"We cannot redefine Bottum, now can we? And we cannot redefine reality: Progressivism is, in fact, religious. That is not in question. What is in question is what you shall do with that, then."
Well, I didn't really want to define anything, but since Bottum's reviewer left so much to the imagination, I had to start someplace. Sorry.
To your question about what I shall do with your conclusion (I'm not certain Bottum actually says this) that progressivism is a religion, I shall do nothing with it. I'm not interested. I only seek clarity.
"You are incorrect because you are incorrect." I love this one, can't get much clearer than that.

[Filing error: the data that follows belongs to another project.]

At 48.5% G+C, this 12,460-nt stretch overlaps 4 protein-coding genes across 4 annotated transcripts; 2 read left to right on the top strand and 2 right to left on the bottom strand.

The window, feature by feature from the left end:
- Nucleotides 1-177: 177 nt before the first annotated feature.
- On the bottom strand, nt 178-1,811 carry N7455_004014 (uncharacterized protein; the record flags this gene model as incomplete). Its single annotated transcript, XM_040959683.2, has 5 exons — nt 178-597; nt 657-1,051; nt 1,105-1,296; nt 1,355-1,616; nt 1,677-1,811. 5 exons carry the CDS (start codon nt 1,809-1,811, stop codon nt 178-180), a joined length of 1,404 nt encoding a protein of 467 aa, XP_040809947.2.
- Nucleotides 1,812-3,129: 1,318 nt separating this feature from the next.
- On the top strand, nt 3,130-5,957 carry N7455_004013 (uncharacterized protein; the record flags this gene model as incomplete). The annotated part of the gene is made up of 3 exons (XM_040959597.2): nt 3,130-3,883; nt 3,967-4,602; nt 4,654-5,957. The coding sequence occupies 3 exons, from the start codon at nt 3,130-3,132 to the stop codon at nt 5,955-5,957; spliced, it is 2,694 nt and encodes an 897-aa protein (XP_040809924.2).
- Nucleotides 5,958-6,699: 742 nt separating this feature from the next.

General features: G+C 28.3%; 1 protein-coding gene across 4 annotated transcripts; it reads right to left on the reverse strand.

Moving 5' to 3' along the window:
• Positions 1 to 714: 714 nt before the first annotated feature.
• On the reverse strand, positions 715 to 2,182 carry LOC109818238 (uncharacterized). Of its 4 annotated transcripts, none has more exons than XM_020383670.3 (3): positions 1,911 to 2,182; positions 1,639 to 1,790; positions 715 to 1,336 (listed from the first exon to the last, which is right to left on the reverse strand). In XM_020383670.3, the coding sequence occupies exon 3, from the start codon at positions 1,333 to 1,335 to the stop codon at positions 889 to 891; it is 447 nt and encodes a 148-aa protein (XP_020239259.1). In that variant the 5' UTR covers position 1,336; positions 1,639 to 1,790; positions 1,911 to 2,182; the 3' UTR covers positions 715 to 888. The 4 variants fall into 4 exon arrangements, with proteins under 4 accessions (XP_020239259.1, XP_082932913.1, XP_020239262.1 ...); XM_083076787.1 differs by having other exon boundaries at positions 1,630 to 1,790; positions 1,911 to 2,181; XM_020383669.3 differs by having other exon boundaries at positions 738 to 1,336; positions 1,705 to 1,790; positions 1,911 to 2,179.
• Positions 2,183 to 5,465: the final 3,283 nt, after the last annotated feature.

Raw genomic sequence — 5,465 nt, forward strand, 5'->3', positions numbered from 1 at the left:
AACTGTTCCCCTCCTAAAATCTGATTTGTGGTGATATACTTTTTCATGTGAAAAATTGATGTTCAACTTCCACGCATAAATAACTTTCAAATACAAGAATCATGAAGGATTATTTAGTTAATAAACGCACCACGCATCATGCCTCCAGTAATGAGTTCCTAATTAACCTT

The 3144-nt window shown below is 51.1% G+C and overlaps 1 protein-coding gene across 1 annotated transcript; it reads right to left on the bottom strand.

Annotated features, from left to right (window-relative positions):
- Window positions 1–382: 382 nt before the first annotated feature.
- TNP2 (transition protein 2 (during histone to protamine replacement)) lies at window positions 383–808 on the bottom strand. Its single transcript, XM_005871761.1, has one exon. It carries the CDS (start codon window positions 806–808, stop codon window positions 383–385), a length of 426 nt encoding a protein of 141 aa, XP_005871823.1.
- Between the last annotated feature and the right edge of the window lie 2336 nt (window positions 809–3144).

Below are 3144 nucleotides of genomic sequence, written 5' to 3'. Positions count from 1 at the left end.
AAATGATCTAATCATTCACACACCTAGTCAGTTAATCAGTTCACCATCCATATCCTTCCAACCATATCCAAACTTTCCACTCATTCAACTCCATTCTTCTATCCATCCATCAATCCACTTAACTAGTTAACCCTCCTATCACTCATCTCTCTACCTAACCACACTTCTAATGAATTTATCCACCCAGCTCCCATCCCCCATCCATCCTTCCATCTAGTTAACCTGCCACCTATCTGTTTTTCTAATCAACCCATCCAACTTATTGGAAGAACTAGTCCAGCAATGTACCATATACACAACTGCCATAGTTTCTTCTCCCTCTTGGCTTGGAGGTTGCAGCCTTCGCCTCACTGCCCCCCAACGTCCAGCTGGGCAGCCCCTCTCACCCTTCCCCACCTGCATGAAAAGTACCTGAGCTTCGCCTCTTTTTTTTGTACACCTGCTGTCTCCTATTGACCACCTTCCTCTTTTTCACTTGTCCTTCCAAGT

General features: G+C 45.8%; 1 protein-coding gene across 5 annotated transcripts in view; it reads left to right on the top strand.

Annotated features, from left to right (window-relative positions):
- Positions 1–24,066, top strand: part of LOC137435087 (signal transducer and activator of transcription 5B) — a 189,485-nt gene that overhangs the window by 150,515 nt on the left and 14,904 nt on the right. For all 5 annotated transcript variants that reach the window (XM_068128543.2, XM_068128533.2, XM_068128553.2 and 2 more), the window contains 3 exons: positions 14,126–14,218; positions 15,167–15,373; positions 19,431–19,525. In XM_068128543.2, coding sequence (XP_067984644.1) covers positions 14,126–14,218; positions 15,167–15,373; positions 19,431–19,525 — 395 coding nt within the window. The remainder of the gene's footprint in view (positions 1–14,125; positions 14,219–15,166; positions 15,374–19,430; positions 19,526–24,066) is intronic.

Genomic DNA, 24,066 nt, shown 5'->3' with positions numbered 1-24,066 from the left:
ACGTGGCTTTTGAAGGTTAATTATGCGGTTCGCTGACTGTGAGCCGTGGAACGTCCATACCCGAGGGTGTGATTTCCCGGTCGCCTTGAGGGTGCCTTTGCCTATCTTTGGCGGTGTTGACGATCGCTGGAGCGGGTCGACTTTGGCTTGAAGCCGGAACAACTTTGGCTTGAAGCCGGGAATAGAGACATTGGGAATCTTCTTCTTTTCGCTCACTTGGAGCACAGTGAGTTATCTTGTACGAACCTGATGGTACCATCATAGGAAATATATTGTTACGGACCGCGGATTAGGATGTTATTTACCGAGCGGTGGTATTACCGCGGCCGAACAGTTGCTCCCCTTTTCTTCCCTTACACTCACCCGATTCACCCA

No you can't, at least in your mind, where unhinging my remark's correction from the context of your prior fallacy further illustrates that you have much more of a dog in this race than your lengthy, rhetorical, and circular appeals to clarity say.
Well, I didn't really want to define anything
Of course: That's the sSophistry and relativism that simultaneously make claims to reason and reject it in others. Or that demand proofs when you've already mangled a coherent counter-argument, one presumes by some intent.
You know, clarity. The clarity of an entirely rational and credible definition of religion given you a day ago that you refuse to address because it templates Progressivism so uncannily well.
Small minded fanatics have trouble letting go. I see that. And the excuses just keep coming. The backtracking about context is a sweet one. Sorry charlie, you own your stand alone comment about incorrect being incorrect. I will add, because you said so. Remember, there is no redefinition allowed. You said so. Of course, if you wish to change the rules again, feel free. The better to amuse me.